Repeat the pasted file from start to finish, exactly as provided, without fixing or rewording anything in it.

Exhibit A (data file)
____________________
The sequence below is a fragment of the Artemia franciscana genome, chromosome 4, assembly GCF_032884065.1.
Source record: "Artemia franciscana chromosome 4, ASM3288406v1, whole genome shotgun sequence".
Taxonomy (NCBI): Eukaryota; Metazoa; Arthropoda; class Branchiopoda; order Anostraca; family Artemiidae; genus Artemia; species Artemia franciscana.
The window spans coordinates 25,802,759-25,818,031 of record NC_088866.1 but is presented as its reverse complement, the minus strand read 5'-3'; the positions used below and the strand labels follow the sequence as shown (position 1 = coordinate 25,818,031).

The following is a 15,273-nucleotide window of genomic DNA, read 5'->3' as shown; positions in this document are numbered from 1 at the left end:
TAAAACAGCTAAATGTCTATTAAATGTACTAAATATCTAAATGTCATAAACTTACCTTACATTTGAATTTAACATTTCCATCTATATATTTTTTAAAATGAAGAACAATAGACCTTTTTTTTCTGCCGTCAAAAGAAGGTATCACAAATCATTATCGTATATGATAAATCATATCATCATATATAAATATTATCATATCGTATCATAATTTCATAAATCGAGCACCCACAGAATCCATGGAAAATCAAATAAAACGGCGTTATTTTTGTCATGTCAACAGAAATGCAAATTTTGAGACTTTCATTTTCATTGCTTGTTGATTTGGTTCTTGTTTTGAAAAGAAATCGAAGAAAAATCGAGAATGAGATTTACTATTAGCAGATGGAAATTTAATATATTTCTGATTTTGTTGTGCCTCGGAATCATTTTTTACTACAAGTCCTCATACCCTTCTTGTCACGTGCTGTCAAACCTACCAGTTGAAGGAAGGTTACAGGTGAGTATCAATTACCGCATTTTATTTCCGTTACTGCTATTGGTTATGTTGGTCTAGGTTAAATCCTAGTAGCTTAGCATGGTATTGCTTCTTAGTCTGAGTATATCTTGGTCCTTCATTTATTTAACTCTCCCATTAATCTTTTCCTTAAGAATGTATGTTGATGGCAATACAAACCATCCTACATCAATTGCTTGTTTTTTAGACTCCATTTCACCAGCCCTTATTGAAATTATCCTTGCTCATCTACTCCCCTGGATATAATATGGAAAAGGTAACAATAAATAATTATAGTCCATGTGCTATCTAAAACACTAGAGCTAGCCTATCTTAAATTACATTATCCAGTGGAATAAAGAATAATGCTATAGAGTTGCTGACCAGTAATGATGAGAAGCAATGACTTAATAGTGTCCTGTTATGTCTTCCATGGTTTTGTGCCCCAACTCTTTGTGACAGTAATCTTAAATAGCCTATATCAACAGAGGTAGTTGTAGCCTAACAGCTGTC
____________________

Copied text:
The sequence below is a fragment of the Artemia franciscana genome, chromosome 4, assembly GCF_032884065.1.
Source record: "Artemia franciscana chromosome 4, ASM3288406v1, whole genome shotgun sequence".
Taxonomy (NCBI): Eukaryota; Metazoa; Arthropoda; class Branchiopoda; order Anostraca; family Artemiidae; genus Artemia; species Artemia franciscana.
The window spans coordinates 25,802,759-25,818,031 of record NC_088866.1 but is presented as its reverse complement, the minus strand read 5'-3'; the positions used below and the strand labels follow the sequence as shown (position 1 = coordinate 25,818,031).

The following is a 15,273-nucleotide window of genomic DNA, read 5'->3' as shown; positions in this document are numbered from 1 at the left end:
TAAAACAGCTAAATGTCTATTAAATGTACTAAATATCTAAATGTCATAAACTTACCTTACATTTGAATTTAACATTTCCATCTATATATTTTTTAAAATGAAGAACAATAGACCTTTTTTTTCTGCCGTCAAAAGAAGGTATCACAAATCATTATCGTATATGATAAATCATATCATCATATATAAATATTATCATATCGTATCATAATTTCATAAATCGAGCACCCACAGAATCCATGGAAAATCAAATAAAACGGCGTTATTTTTGTCATGTCAACAGAAATGCAAATTTTGAGACTTTCATTTTCATTGCTTGTTGATTTGGTTCTTGTTTTGAAAAGAAATCGAAGAAAAATCGAGAATGAGATTTACTATTAGCAGATGGAAATTTAATATATTTCTGATTTTGTTGTGCCTCGGAATCATTTTTTACTACAAGTCCTCATACCCTTCTTGTCACGTGCTGTCAAACCTACCAGTTGAAGGAAGGTTACAGGTGAGTATCAATTACCGCATTTTATTTCCGTTACTGCTATTGGTTATGTTGGTCTAGGTTAAATCCTAGTAGCTTAGCATGGTATTGCTTCTTAGTCTGAGTATATCTTGGTCCTTCATTTATTTAACTCTCCCATTAATCTTTTCCTTAAGAATGTATGTTGATGGCAATACAAACCATCCTACATCAATTGCTTGTTTTTTAGACTCCATTTCACCAGCCCTTATTGAAATTATCCTTGCTCATCTACTCCCCTGGATATAATATGGAAAAGGTAACAATAAATAATTATAGTCCATGTGCTATCTAAAACACTAGAGCTAGCCTATCTTAAATTACATTATCCAGTGGAATAAAGAATAATGCTATAGAGTTGCTGACCAGTAATGATGAGAAGCAATGACTTAATAGTGTCCTGTTATGTCTTCCATGGTTTTGTGCCCCAACTCTTTGTGACAGTAATCTTAAATAGCCTATATCAACAGAGGTAGTTGTAGCCTAACAGCTGTC